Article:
The Hour, BBC America, Wednesdays, 9 p.m./8 p.m. CT
As my son reminds me constantly, nobody likes a history lesson. I used to point out to him that that isn't entirely true. History teachers, for instance, probably enjoy history lessons. But now, I may start having him watch this well-done British series and see if it makes learning about the past more fun. It's certainly worked that way for me. Now in its second season here in the States, The Hour is part Mad Men/part 60 Minutes/part The Newsoom. Set in the late '50s, the series follows the lives of the staff at a high-minded BBC news program. And because it's all cloaked in several sudsy subplots – sometimes it seems that everyone either has or wants to sleep with each other – the ongoing discussions about the social and political issues of the day are much easier to tolerate. (The English accents don't hurt either, because nothing makes history seem classier than when you hear two Brits talking about the Suez Canal crisis.)
Nashville, ABC, Wednesday, 10 p.m./9 p.m. CT
Three months ago, I was convinced this was going to be one of the biggest new shows of the fall season. Sure, the story of an aging country singer (Connie Britton) battling a young upstart (Hayden Pannetierre) and her troublesome family might as well be called Laundry because it's so soapy. Still, this was a high-class soap, and the dramatic storylines were a perfect match for the overwrought country music its characters sang. My prediction hasn't quite come true. Nashville continues to struggle in the ratings and after tonight's mid-season finale, it goes away for a few weeks. Hence, I recommend giving it an appropriate sendoff by tuning in to boost its numbers. It'll be worth it, even if the closest you've ever come to listening to country music is buying your daughter a Taylor Swift CD.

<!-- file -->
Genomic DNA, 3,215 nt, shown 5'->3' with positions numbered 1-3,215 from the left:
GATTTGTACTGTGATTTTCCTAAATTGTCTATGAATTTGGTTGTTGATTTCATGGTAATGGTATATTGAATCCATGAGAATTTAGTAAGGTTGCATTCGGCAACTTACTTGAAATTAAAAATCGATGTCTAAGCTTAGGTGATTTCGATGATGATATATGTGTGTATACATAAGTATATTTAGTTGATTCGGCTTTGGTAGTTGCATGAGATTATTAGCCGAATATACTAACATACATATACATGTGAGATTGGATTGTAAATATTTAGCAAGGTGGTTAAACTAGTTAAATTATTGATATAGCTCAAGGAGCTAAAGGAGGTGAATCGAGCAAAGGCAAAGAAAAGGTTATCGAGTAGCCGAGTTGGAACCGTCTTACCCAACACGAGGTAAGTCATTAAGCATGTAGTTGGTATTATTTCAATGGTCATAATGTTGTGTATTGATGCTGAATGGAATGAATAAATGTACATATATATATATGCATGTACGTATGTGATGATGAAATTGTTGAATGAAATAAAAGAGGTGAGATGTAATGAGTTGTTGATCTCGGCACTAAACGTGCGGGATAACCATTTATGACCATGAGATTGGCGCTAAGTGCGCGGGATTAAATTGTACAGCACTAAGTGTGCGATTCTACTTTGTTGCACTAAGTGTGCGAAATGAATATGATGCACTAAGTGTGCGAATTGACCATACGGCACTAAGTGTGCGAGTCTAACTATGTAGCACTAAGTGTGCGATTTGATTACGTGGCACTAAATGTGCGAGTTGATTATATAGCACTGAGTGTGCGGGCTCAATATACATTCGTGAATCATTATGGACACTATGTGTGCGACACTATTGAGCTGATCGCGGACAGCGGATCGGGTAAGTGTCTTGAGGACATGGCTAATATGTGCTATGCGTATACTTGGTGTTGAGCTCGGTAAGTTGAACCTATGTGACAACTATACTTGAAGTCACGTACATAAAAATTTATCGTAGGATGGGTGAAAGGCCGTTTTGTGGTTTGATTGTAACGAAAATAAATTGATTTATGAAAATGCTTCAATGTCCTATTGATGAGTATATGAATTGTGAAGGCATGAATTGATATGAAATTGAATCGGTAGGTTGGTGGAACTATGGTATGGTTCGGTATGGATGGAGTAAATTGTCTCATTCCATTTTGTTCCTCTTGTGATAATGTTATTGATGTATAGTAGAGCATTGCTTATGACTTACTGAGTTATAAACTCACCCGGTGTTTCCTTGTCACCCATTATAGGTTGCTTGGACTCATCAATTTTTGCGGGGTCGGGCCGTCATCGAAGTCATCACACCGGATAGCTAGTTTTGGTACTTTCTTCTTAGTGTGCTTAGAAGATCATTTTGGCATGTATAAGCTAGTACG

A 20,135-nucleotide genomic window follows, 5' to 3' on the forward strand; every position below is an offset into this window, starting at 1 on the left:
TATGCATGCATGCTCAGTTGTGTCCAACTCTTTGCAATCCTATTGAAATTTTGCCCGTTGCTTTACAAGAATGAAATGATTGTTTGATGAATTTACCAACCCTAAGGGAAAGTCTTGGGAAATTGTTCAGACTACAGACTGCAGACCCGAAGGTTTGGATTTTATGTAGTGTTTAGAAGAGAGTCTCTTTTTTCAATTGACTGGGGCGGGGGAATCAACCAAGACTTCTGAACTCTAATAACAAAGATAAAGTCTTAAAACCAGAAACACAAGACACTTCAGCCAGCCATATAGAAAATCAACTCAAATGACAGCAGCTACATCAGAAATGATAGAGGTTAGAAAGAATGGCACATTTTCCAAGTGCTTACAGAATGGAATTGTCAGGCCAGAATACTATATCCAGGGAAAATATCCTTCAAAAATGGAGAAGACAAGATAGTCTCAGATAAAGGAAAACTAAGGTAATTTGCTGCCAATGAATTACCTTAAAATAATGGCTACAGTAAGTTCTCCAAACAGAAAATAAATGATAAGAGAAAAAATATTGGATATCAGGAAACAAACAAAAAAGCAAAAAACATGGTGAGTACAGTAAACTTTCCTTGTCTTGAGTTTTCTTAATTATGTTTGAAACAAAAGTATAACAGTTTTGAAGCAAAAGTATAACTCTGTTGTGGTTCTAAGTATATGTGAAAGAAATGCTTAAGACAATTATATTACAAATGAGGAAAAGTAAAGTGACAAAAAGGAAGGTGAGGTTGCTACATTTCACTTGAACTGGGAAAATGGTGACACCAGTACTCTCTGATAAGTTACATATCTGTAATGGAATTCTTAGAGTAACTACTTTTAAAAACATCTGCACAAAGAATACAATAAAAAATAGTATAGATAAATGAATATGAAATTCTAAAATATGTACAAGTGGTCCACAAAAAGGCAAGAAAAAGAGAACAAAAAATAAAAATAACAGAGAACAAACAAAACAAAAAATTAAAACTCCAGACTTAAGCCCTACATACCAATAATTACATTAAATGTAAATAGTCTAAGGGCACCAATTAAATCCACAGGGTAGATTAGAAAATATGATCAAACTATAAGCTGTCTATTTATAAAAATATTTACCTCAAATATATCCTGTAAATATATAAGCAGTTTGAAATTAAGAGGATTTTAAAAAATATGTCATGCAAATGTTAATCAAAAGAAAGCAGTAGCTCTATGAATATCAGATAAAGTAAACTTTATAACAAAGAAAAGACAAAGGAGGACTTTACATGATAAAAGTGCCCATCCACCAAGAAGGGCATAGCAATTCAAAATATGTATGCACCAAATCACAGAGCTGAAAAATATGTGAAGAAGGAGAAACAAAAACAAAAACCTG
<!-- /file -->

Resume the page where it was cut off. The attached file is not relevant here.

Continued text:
Grammy Nominations Concert, CBS, Wednesday, 10 p.m./9 p.m. CT
Here's why I love the Grammys. Not only is it the only awards show where you get to see the performers receiving trophies actually do what it is they're getting honored for (when was the last time you saw Nicole Kidman or Jon Hamm get up and do a scene from their movie or show during the Oscars or Emmys?). It's also the only awards show that announces its nominees with a live concert, which happens again tonight. Hosts LL Cool J and Taylor Swift will let us know who will be getting up onstage in February, when the Grammys air, but they'll also introduce the Who, Maroon 5 and others. And let's just hope they get nominations during this broadcast, because that could put a little bit of a damper on their appearance.
Supernatural, The CW, Wednesday, 9 p.m./8 p.m. CT
I can't help it. I am compelled to mention TV's most underrated show once again. Supernatural is in the midst of yet another standout season, which comes to its mid-year finale tonight, and there's still no other series that can be both this philosophical (our monster-hunting heroes must deal with a Heaven that isn't always heavenly) and hysterical (last week's episode featured a killer who committed his bad deeds in Looney Tunes cartoon fashion). Don't be fooled by the fact that this is a CW series, which means everyone looks like the prom king and queen at your kids' high school. The sensibility at work here is more grown-up than it is on most older network series.
The Amazing Race, CBS, Sunday, 8 p.m./7 p.m. CT
The best reality show on TV comes to the end of its latest season with tonight's episode, and as always, it's both a happy and sad occasion. It's happy because there's something very cathartic about seeing the final three teams go through their final million dollar paces. With a few exceptions, everyone has been so relentlessly nice this year that I'll be fine with whoever comes out on top (although at my daughter's insistence, I'm kind of pulling for good ol' Chippendale boys Jaymes and James). And as for why the finale will be sad, it's because even though my kids are teens and tweens at this point, watching The Amazing Race remains one of the few things that still brings us together every week. It's the perfect show to watch with your family, and until it returns next spring, I have to find some new way to keep my children from using the extra hour to send out more texts.